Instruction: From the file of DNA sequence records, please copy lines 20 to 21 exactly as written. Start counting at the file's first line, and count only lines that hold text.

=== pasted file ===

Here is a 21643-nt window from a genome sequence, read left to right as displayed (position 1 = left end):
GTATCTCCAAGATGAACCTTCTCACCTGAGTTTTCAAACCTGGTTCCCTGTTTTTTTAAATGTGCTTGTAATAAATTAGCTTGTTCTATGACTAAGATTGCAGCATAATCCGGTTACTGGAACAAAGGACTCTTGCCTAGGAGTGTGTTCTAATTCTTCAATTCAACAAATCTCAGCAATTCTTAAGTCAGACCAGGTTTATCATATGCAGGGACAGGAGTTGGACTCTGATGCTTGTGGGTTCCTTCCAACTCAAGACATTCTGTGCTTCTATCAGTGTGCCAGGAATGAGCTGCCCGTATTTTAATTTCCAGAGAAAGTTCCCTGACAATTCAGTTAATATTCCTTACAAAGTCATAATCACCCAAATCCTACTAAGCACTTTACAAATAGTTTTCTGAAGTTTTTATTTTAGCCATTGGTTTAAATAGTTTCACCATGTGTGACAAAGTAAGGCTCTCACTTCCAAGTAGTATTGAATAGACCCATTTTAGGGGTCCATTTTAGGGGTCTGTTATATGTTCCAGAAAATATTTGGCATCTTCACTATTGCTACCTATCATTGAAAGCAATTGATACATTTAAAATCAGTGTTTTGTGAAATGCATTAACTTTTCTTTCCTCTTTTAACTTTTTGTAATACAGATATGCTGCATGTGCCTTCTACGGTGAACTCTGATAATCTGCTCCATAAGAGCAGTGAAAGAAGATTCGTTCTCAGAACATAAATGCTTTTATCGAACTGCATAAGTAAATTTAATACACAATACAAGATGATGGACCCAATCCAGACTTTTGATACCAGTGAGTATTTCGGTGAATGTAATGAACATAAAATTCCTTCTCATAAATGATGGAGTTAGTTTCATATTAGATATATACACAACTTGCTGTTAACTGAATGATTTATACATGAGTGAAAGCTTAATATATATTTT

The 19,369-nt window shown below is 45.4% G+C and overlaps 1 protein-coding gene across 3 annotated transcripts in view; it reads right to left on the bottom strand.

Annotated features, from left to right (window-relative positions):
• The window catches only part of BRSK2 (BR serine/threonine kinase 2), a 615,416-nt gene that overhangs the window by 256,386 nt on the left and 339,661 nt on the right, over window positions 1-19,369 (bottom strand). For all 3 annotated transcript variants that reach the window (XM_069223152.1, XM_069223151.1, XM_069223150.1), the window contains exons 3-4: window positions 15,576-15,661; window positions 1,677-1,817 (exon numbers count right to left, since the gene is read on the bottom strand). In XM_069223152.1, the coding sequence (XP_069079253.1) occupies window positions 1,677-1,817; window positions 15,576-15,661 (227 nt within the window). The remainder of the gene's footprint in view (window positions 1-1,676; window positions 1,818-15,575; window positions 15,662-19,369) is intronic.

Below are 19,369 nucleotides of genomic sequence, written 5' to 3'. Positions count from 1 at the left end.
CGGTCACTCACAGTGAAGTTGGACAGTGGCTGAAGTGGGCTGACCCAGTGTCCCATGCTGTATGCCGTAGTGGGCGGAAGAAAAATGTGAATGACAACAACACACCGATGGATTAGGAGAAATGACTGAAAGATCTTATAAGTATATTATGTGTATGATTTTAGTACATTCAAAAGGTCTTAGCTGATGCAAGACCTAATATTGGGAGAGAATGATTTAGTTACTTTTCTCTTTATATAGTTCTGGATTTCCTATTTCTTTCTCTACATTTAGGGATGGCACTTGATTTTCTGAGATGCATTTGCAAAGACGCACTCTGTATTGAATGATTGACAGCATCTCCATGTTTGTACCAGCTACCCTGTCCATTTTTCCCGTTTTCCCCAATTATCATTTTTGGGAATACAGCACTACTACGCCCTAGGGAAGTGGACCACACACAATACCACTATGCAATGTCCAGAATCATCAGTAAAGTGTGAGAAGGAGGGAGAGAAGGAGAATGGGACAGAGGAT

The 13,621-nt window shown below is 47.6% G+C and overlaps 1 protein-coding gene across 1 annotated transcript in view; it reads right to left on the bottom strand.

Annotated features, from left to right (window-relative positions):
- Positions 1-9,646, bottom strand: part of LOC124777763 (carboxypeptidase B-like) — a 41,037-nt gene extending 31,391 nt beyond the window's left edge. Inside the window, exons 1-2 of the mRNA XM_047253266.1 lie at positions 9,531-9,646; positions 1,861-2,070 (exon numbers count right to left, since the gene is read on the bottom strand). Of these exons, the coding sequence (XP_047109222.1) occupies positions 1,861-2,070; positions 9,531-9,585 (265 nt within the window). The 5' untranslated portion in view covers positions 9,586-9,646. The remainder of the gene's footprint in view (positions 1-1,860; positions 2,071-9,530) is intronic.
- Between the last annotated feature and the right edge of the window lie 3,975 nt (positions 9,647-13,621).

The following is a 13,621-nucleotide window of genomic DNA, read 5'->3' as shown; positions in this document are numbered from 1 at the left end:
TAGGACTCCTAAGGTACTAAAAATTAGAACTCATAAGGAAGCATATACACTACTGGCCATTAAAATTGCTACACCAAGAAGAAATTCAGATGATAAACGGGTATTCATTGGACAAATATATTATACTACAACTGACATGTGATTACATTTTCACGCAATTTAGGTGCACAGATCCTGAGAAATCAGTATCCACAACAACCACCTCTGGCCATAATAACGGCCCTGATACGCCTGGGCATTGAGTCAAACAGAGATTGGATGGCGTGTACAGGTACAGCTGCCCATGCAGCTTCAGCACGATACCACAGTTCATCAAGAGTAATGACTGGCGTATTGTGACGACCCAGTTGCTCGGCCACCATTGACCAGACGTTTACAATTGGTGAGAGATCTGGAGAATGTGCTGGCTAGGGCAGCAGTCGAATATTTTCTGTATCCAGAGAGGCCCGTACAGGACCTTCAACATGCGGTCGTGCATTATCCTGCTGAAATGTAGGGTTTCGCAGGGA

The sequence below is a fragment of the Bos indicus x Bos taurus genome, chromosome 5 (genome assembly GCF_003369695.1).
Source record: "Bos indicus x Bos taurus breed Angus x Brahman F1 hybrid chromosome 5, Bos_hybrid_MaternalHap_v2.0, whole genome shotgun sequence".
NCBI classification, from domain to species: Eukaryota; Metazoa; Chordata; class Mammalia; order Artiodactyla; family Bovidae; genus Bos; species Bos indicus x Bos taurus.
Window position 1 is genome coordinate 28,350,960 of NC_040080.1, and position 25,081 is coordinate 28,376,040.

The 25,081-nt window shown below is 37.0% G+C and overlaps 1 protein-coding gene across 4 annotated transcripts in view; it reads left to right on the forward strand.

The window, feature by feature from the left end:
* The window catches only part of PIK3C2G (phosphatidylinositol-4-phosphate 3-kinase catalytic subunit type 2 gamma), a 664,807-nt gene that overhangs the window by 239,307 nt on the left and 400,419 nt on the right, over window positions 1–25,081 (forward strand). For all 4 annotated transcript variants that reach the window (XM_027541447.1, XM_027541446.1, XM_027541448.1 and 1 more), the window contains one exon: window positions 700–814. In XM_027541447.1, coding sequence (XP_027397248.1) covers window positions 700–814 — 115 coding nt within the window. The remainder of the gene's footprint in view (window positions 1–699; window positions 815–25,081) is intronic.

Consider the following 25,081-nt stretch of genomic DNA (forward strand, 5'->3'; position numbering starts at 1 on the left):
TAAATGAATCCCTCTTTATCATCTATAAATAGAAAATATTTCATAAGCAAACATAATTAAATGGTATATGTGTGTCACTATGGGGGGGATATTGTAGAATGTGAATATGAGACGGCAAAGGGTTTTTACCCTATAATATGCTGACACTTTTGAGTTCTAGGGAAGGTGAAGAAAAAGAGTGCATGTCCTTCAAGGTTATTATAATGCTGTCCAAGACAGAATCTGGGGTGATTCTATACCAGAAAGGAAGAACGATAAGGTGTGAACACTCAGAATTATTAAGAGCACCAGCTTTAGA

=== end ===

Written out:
* The window catches only part of PIK3C2G (phosphatidylinositol-4-phosphate 3-kinase catalytic subunit type 2 gamma), a 664,807-nt gene that overhangs the window by 239,307 nt on the left and 400,419 nt on the right, over window positions 1–25,081 (forward strand). For all 4 annotated transcript variants that reach the window (XM_027541447.1, XM_027541446.1, XM_027541448.1 and 1 more), the window contains one exon: window positions 700–814. In XM_027541447.1, coding sequence (XP_027397248.1) covers window positions 700–814 — 115 coding nt within the window. The remainder of the gene's footprint in view (window positions 1–699; window positions 815–25,081) is intronic.

Consider the following 25,081-nt stretch of genomic DNA (forward strand, 5'->3'; position numbering starts at 1 on the left):